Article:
Trump Invested in Outsourcing Companies He Denounced in Campaign

  • Received bond income from Ford, United Technologies, Mondelez
  • Held Apple stock even as he called for a boycott of company

The Ford Motor Co. logo stands on display next to U.S. and Thai flags at the company's factory in Pluak Daeng district, Rayong province, Thailand, on Jan. 28, 2014.

Photographer: Dario Pignatelli/Bloomberg

Donald Trump has been tough on American companies that have moved jobs to other countries. That hasn’t stopped the presumptive Republican presidential nominee from investing in them.

Trump has denounced units of United Technologies Corp., Ford Motor Co. and Mondelez International Inc. on the campaign trail -- and has received income of as much as $75,000 from bonds issued by all three since January 2015, according to his latest financial disclosure form released Tuesday. He also has invested in Apple Inc.’s stock and bonds even though in February he called for a boycott of the company for refusing to help the Federal Bureau of Investigation unlock an iPhone used by a terrorist in San Bernardino, California.

Trump’s attacks on U.S. companies reflect a key element of his strategy for winning the White House: to compete against a Democratic rival in Rust Belt states such as Michigan, Wisconsin and Pennsylvania, where working-class voters have been harmed by international trade deals, he’s promising to stop the movement of manufacturing jobs overseas.

“Our companies are leaving our country rapidly, rapidly,” Trump said on March 15. “Frankly I’m disgusted with it.”

Carrier, a unit of Hartford, Connecticut-based United Technologies, in February said it was closing an Indiana factory and relocating the work to Mexico, eliminating 1,400 jobs. Trump, at a rally in Indiana, said he would put a 35 percent tariff on air conditioners Carrier ships to the U.S. from Mexico, saying the move would force the company to reconsider its actions.

‘Absolute Disgrace’

Trump on April 5 called Ford’s decision to build a $1.6 billion assembly plant in Mexico “an absolute disgrace,” the Detroit News reported. “These ridiculous, job-crushing transactions will not happen when I am president.”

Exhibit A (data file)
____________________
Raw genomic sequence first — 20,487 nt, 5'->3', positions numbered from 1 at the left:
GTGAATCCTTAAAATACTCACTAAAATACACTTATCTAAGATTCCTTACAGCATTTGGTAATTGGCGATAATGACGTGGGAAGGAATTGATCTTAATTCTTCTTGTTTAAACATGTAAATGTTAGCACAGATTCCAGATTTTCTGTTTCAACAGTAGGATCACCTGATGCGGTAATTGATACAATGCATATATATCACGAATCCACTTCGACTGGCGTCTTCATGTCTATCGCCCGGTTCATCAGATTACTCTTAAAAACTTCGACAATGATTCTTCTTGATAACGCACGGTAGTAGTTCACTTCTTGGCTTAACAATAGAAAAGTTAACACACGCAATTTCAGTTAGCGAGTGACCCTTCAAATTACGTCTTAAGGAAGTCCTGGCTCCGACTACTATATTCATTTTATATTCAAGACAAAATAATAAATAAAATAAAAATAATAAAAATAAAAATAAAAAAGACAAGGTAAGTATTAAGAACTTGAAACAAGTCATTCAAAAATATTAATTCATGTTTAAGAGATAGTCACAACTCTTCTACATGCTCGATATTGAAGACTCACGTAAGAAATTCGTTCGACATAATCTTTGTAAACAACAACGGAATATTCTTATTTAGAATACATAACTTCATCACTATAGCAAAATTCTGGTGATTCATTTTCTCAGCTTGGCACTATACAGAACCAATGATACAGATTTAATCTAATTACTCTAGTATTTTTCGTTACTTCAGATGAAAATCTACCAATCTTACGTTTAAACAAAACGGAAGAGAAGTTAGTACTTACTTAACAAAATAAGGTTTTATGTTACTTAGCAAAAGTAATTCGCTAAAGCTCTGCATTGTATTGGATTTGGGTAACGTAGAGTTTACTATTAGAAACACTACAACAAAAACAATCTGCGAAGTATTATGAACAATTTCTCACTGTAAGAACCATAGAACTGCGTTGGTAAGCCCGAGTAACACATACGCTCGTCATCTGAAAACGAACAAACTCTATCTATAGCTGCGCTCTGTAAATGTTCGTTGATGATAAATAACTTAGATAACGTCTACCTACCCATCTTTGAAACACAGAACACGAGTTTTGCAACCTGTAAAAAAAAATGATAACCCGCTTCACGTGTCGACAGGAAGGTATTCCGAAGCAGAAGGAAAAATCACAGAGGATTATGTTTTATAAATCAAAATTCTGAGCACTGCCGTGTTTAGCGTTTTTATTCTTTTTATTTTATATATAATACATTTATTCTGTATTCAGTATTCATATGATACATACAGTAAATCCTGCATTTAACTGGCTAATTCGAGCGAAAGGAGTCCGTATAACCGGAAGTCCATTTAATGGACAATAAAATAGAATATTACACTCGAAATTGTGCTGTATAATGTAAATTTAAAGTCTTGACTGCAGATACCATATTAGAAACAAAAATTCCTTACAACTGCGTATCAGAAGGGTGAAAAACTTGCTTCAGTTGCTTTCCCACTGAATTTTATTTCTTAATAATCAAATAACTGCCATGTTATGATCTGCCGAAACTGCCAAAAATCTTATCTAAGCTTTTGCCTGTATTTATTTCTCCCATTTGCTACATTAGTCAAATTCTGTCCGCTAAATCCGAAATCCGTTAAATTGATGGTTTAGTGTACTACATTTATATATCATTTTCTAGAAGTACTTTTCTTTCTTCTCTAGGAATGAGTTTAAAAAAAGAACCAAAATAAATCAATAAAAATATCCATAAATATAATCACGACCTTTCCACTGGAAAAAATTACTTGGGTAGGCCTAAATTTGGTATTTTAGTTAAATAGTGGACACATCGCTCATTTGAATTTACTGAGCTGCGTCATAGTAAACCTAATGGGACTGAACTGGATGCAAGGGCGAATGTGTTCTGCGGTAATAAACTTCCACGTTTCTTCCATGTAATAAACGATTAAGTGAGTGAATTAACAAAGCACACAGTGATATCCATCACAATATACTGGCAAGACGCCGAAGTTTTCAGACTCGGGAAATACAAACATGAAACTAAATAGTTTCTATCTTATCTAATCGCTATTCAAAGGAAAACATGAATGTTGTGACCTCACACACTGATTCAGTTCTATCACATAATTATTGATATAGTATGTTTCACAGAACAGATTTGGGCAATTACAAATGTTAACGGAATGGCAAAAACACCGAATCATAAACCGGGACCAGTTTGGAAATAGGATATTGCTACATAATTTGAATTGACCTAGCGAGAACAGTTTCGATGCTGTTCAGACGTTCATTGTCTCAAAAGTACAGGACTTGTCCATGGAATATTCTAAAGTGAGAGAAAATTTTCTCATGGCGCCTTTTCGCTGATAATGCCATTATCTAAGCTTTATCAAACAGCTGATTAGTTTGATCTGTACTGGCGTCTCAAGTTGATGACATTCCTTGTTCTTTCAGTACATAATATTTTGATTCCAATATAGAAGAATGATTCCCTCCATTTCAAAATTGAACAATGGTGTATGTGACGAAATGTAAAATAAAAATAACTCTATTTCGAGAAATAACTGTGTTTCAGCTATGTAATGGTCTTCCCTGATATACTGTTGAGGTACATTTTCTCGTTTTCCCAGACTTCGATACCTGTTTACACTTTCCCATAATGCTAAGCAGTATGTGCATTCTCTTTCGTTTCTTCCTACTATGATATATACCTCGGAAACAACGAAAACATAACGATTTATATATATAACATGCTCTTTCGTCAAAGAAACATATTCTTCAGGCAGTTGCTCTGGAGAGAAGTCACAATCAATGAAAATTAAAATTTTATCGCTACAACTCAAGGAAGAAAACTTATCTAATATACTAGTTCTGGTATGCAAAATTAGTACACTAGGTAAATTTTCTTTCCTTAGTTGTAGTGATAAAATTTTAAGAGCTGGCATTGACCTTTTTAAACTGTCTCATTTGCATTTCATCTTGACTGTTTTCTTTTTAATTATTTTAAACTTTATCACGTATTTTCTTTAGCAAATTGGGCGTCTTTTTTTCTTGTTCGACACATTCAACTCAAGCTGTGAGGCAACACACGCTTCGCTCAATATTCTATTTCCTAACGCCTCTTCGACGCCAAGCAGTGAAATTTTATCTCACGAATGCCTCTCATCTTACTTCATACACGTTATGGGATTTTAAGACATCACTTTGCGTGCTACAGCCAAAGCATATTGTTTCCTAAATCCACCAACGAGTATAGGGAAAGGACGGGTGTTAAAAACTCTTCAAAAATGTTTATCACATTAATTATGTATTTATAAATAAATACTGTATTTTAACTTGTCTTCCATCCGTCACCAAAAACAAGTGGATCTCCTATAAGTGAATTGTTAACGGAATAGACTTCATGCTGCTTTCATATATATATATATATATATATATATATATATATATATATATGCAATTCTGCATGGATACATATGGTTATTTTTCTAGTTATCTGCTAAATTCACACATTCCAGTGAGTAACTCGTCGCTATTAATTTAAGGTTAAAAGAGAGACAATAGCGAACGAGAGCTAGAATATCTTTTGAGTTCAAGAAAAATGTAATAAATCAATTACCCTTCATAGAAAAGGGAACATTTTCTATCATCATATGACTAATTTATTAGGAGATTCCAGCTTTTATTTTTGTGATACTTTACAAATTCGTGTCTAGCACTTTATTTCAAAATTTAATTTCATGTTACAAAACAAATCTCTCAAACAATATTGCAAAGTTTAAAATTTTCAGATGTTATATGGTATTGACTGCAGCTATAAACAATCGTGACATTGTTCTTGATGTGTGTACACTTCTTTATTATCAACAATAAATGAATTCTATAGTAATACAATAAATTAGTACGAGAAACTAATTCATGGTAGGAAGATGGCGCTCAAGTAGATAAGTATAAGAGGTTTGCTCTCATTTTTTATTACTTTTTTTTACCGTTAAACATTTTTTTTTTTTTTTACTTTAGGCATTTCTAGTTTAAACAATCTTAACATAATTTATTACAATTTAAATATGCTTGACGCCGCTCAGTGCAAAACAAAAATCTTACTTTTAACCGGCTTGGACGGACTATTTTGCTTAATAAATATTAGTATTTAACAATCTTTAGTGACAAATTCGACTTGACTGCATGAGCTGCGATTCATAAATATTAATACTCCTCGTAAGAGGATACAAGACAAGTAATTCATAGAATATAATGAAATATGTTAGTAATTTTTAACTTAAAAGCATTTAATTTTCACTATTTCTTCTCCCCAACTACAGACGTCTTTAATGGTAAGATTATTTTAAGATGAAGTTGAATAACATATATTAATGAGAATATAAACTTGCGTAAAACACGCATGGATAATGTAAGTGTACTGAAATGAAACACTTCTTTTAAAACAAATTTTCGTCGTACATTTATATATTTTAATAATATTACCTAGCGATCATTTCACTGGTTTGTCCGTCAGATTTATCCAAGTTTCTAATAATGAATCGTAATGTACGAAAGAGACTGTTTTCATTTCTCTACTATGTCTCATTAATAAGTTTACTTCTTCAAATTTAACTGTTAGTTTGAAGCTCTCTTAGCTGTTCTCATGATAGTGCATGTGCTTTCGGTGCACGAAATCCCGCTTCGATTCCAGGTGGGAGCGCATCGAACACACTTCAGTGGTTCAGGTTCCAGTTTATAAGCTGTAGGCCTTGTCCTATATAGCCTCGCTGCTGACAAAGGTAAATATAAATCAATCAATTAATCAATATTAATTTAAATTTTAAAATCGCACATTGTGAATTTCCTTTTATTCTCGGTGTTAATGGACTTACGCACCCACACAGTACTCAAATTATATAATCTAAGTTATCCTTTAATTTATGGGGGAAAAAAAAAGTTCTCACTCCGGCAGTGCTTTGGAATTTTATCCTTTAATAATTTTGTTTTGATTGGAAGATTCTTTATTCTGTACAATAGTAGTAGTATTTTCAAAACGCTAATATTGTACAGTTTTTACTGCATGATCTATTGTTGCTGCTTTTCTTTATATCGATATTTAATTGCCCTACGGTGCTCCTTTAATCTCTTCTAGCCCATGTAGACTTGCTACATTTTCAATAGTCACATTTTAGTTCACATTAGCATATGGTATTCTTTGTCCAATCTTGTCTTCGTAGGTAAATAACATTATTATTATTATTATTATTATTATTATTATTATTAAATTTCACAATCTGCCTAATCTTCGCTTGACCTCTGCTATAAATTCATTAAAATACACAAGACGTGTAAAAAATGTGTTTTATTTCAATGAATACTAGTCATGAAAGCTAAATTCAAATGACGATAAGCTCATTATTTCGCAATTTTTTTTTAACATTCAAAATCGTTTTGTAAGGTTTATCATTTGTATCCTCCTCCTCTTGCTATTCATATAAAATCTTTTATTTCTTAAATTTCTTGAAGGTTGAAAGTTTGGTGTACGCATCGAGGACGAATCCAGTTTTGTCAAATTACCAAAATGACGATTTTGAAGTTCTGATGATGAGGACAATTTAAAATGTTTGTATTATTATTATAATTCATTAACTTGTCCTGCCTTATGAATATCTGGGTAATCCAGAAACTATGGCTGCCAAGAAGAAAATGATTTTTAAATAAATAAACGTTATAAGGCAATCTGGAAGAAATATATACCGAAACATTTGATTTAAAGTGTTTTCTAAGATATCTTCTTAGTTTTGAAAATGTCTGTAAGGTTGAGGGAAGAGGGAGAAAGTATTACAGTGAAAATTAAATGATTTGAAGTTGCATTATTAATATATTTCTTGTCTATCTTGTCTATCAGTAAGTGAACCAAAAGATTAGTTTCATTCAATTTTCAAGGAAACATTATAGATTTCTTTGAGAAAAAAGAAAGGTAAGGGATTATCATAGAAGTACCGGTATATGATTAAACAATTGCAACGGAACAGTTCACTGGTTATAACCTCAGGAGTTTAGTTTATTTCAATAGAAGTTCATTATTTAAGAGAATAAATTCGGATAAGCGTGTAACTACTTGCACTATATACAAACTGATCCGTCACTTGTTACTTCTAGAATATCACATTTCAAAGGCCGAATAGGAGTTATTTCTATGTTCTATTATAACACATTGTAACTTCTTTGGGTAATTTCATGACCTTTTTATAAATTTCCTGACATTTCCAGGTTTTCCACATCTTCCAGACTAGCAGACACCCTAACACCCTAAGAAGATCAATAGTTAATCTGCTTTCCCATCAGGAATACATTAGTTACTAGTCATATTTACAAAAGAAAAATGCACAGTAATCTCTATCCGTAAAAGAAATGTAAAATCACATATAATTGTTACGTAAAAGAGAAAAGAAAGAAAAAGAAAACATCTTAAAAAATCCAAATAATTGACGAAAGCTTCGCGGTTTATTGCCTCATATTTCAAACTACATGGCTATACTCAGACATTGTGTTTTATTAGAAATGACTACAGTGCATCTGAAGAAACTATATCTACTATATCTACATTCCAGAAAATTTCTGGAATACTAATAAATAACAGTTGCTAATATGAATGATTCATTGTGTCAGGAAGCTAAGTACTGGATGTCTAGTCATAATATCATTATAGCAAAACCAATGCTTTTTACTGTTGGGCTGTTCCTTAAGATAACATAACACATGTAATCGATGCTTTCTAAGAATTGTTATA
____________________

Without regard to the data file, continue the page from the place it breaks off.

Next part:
Snack maker Mondelez last summer announced that it would cut 600 jobs at a Nabisco plant in Chicago as production is shifted to newer facilities in Mexico. Chief Executive Officer Irene Rosenfeld defended the decision Wednesday, calling it a difficult but necessary business decision for competing in the global economy, the Chicago Tribune reported.

“Carrier has to know that if they do that -- and I’m not only speaking to them, I’m speaking to Nabisco and Ford and hundreds and hundreds of other companies -- they have to know that there are consequences when you want to leave and fire all these people,” Trump said at a campaign rally in Evansville, Indiana, on April 28. “You’re not just going to go to another country, make your product, sell it across our really weak borders.”

E-mails to Hope Hicks, a spokeswoman for Trump, weren’t immediately returned.

Trump and Democratic front-runner Hillary Clinton said Tuesday they filed financial disclosure forms with the Federal Election Commission. Clinton’s biggest investment, between $5 million and $25 million, was in the Vanguard 500 Index Fund. In a news release Tuesday, Trump said his filing would show more than $557 million in income from Jan. 1, 2015, to May 16 of this year.

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